- Photo by Cheryl Gerber
- Chef Komei Horimoto presents a plate of sushi at Horinoya.
I am all too acquainted with the look of maternal concern, and I thought I recognized it on Mie Horimoto's face when I asked her about the maguro yamakake at her downtown Japanese restaurant Horinoya.
"Not a lot of people like that," she cautioned. I insisted, however, and soon learned why she tried to wave me off. The maguro part — chunks of raw tuna — was familiar enough, though the yamakake preparation involved grating a Japanese yam into a gooey, frothy, sour porridge which covered and coated the fish like a white film. With no spoon handy, I left most of the liquid untouched until my hostess urged me to pick up the small bowl and slurp it all down.
"It's good for you!" she cheered, sounding more maternal than ever.
I wouldn't order maguro yamakake again, but I wasn't disappointed. I'd come to Horinoya seeking dishes outside the normal range for local Japanese restaurants, and this one hit the mark spectacularly. Horinoya is full of experiences like this, though the dishes that inspired future cravings far outnumber the oddities.
There was the smoked duck, for instance, which arrived in wine-dark slices positioned over butterflied shrimp, the savory smokiness combining with the sweetened tartness of ponzu. For sugaki, raw oysters get a dose of that ponzu, plus the bite of scallions and lemon. The strong flavor of black cod mellowed into a buttery succulence after the fish was broiled for tara kasuzuke, while slices of marbled beef sizzled in butter on a hot stone brazier we tended ourselves at the table. At the end was a bowl of ochazuke, a deeply restorative, palate-cleansing soup of rice and green tea broth.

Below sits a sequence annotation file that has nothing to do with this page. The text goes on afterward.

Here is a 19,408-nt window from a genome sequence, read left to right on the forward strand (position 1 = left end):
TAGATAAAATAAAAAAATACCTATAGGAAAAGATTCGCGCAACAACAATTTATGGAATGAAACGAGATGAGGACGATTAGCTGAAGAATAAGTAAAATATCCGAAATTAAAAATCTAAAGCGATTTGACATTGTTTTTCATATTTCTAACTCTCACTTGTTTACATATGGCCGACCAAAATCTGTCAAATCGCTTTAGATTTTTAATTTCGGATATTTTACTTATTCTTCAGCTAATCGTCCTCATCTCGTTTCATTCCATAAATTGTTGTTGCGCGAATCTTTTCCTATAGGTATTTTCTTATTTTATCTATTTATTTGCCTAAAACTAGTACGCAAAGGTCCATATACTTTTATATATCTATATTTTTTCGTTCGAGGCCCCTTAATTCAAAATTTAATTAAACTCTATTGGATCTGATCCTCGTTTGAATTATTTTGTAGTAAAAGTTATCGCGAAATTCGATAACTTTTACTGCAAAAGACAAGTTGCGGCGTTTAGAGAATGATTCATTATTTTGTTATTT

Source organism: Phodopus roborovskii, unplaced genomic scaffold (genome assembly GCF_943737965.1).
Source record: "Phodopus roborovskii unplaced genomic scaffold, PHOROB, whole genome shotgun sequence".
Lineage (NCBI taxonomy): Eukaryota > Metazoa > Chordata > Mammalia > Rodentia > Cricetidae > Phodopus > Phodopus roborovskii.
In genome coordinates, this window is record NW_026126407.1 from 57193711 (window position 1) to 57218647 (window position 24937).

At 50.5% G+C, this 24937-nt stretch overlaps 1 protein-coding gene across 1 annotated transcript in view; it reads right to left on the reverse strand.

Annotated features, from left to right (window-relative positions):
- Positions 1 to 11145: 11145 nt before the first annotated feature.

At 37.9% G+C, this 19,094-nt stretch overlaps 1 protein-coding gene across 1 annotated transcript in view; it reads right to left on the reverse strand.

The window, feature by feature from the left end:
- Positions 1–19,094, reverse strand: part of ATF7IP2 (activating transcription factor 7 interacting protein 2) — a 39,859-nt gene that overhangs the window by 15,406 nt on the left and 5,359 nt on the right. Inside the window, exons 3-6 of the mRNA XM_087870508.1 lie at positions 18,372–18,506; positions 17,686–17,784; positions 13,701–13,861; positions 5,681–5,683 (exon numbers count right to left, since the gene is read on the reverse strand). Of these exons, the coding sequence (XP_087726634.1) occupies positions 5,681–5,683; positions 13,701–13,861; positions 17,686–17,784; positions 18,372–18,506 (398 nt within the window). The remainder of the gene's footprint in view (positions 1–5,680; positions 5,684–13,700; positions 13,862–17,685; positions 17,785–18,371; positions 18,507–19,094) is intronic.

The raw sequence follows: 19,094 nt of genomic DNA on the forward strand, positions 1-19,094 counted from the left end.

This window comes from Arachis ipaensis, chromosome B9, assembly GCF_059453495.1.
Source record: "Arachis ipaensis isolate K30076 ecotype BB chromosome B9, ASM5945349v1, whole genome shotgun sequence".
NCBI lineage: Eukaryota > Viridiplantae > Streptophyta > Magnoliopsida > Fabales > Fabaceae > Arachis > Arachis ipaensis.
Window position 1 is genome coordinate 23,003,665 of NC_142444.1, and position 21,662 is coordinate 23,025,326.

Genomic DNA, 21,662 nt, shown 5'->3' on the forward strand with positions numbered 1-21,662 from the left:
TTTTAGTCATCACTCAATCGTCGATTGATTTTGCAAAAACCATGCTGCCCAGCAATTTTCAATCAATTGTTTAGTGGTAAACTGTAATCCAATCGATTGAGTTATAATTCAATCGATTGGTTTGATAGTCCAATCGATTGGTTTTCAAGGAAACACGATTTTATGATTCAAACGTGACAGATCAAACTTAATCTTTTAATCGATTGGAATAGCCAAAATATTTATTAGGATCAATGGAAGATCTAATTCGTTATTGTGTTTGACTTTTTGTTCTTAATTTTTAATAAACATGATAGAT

Mie and her husband, sushi chef Komei Horimoto, have run Horinoya (roughly translated as "Horimoto's house") since 2001. That would be long enough to breed familiarity, if not for the way their adherence to traditional Japanese cuisine stakes so many fresh revelations across Horinoya's sprawling menu.
Sometimes these are striking, like orange-colored pads of ankimo, or monkfish liver, which is rich and velvety, like foie gras, but also has a marine-tinged creaminess. Other times the revelations are subtle but fundamental, especially concerning the sushi. Seaweed tastes warmly toasty. Rice is packed loosely so individual grains seem to dissolve in the mouth. And between the fridge and your table, Horimoto takes care to temper the fish, so, like fine cheese, the proper texture and flavor comes across. For a tour de force, order Horinoya's version of chirashi sushi, a tightly clustered collection of sashimi and salads arranged like a bouquet over pressed rice.
The dining room is modern and linear, decorated with blonde wood and blue neon. In back are curtained-off tatami rooms, where guests remove their shoes and gather around low tables as Horimoto serves omakase style, selecting courses himself. You need a group — and special reservations — for the tatami room, but any seat in the house at Horinoya offers a clinic in classic Japanese flavors.